In 1918 the city of Aspen acquired the whole building for $1,155, the amount of back taxes owed on the property. The retail spaces on the lower floors had suffered less damage from the fires and remained occupied during these years. The ground floor held a grocery store (Beck’s, then Beck and Bishop) from the 1910s until the 1960s.
Reopening and Initial Renovations
A new era opened for the Wheeler Opera House and for Aspen as a whole after World War II. Skiing and Walter Paepcke began to revive the sleepy mining town. Paepcke set up the Aspen Company to renovate the town and remake it into a resort. In 1947 the Aspen Company leased the old opera house from the city of Aspen for twenty years, promising to restore and maintain it.
Paepcke brought in the Bauhaus architect Herbert Bayer, who performed a minimal restoration of the opera house in 1949. Bayer’s renovation did not do much—benches were used for seating, and the ceiling was still open to the charred beams—but it made the theater usable again after nearly four decades of silence. Soon the Wheeler Opera House was hosting concerts by Burl Ives and radio broadcasts by Lowell Thomas.
The Wheeler continued to operate in its minimally restored state for more than a decade before Bayer completed a full renovation in the early 1960s. His new interior for the opera house mixed the original ornate Victorian design with midcentury modern Bauhaus simplicity. The ceiling was restored—no more charred beams—and the theater got new seats. The space still had structural and safety problems, however, so even after the renovation the theater’s offerings remained limited outside the summer season.
Full Restoration and Ongoing Renovations
In the second half of the 1970s, the Wheeler Opera House building continued to be used for a variety of purposes. The opera house itself occupied the upper floors. The Aspen Chamber of Commerce had its offices on the first floor, and the second floor housed several different businesses and nonprofits. A bar and restaurant called the Pub operated in the basement.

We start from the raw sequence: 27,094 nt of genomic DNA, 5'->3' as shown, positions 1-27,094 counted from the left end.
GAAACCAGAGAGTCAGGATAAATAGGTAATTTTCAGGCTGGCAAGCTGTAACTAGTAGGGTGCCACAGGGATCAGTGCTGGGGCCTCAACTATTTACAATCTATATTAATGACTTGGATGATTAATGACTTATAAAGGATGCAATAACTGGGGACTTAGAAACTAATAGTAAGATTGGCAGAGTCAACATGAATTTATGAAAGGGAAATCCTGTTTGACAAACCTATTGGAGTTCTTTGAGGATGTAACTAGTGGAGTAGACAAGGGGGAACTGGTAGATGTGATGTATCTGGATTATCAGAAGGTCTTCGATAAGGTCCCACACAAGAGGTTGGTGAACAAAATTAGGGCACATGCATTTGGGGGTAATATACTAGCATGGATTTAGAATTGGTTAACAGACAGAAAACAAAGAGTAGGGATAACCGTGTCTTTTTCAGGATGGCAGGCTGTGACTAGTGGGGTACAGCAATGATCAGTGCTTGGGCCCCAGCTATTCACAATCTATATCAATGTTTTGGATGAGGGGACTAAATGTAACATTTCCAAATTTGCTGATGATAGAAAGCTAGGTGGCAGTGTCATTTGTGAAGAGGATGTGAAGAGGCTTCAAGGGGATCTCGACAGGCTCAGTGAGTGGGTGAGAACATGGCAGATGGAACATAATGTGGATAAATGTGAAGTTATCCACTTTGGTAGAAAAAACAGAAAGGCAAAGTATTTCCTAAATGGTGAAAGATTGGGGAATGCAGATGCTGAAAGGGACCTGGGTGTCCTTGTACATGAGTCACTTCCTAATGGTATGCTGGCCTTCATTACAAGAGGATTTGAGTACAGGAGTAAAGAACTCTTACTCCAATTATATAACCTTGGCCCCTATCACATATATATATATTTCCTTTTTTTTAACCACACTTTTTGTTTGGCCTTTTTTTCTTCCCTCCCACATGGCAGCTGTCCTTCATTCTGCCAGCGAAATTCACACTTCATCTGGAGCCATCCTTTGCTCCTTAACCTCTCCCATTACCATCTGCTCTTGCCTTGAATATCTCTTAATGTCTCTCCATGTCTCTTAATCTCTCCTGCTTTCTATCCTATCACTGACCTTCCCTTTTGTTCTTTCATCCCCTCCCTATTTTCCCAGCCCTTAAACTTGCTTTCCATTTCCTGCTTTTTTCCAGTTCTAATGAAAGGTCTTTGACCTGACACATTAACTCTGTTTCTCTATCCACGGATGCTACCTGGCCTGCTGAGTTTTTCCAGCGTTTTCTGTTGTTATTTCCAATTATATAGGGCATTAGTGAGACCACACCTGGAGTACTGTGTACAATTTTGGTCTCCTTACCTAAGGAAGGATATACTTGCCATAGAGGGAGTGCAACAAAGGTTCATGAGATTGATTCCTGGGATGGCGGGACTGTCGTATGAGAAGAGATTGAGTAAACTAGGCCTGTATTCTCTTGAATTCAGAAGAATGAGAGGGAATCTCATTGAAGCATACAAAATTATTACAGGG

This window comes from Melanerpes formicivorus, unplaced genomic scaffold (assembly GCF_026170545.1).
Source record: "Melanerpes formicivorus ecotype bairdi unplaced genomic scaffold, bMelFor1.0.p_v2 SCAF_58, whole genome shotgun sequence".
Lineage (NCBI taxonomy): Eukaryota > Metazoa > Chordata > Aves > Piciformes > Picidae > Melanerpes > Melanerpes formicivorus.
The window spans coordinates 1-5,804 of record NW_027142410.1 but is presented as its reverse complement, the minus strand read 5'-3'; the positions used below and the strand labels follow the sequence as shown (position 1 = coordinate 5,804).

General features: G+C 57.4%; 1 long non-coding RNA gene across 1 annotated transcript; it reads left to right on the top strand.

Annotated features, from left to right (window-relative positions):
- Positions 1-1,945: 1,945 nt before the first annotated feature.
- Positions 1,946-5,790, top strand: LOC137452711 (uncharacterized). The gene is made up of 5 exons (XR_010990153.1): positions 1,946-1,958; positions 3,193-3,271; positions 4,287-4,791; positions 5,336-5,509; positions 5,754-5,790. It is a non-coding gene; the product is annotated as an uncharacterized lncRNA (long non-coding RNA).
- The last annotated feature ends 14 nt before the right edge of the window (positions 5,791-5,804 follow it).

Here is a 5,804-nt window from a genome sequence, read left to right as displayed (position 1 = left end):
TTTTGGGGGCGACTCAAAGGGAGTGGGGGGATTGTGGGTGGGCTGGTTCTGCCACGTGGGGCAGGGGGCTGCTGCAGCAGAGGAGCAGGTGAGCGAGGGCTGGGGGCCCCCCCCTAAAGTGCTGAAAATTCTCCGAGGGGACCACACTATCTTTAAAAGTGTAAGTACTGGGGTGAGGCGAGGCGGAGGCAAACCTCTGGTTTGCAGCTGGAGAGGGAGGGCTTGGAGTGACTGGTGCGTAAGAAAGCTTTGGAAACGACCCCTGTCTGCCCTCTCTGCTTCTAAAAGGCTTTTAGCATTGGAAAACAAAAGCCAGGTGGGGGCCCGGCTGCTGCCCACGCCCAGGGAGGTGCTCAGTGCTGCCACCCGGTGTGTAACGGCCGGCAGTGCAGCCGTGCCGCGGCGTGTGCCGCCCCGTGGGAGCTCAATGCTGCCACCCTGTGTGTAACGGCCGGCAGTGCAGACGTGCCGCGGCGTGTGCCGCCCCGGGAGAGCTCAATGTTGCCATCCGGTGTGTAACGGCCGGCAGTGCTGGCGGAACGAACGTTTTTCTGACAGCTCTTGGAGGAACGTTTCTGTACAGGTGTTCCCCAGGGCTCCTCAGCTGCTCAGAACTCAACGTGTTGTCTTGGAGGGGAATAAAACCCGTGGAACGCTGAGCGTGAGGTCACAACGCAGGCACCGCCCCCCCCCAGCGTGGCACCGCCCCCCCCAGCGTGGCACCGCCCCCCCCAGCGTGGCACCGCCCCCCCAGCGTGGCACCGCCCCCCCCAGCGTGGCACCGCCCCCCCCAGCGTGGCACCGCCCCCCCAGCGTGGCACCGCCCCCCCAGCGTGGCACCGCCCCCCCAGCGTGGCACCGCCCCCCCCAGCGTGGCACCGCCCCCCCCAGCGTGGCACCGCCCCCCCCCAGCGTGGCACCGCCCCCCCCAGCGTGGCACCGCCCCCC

Starting in the mid-1970s, the Music Associates of Aspen, which operated the Aspen Music Festival and School, began to push for a complete structural renovation of the Wheeler Opera House building. In 1979 the city of Aspen enacted a .5 percent Real Estate Transfer Tax on all property sales within city limits to pay for the renovation and continued maintenance of the opera house.
In 1982 the city acquired a vacant lot next to the Wheeler to allow for an expansion of the opera house. The city gave the contract for the opera house’s redesign and expansion to two architectural firms: William Kessler & Associates of Detroit, and Roger Morgan Studios of New York. Their charge was to peel back the midcentury Bauhaus layers and return the opera house to its original Victorian look while also updating and enlarging the structure and facilities for the late twentieth century.
Delays and budget problems soon jeopardized the expansion part of the project, which died for good when the architects unveiled a modernist design that engendered strong opposition. The restoration of the original building, however, proceeded on schedule. For the first time, the entire opera house building was put in service of the theater on its upper floors. The first floor became a box office and bar, and the second floor was turned into a lobby with a view of Aspen Mountain. The theater was restored to its original Victorian design.
The opera house held a grand reopening celebration on May 23, 1984, followed by a week of special performances and silent-film screenings. After the renovation, however, no funds remained to attract visiting performers. To fill that void, locals established the nonprofit Wheeler Associates to raise money to bring in performers and pay for new technical equipment. The opera house is now in use almost every day throughout the year.
The initial Real Estate Transfer Tax to fund Wheeler Opera House renovations was approved in 1979 for a twenty-year term, and it was renewed in 1999 for a second twenty-year term. The opera house received a series of extensive (and expensive) renovations in the 2010s: a first-floor remodel for $2.8 million in 2011, a balcony remodel and technology upgrade for $3 million in 2013, and a catch-all remodel for $4 million that was completed in January 2016 and provided a more spacious lobby, a larger bar, a new heating system, and an upgraded backstage area for performers.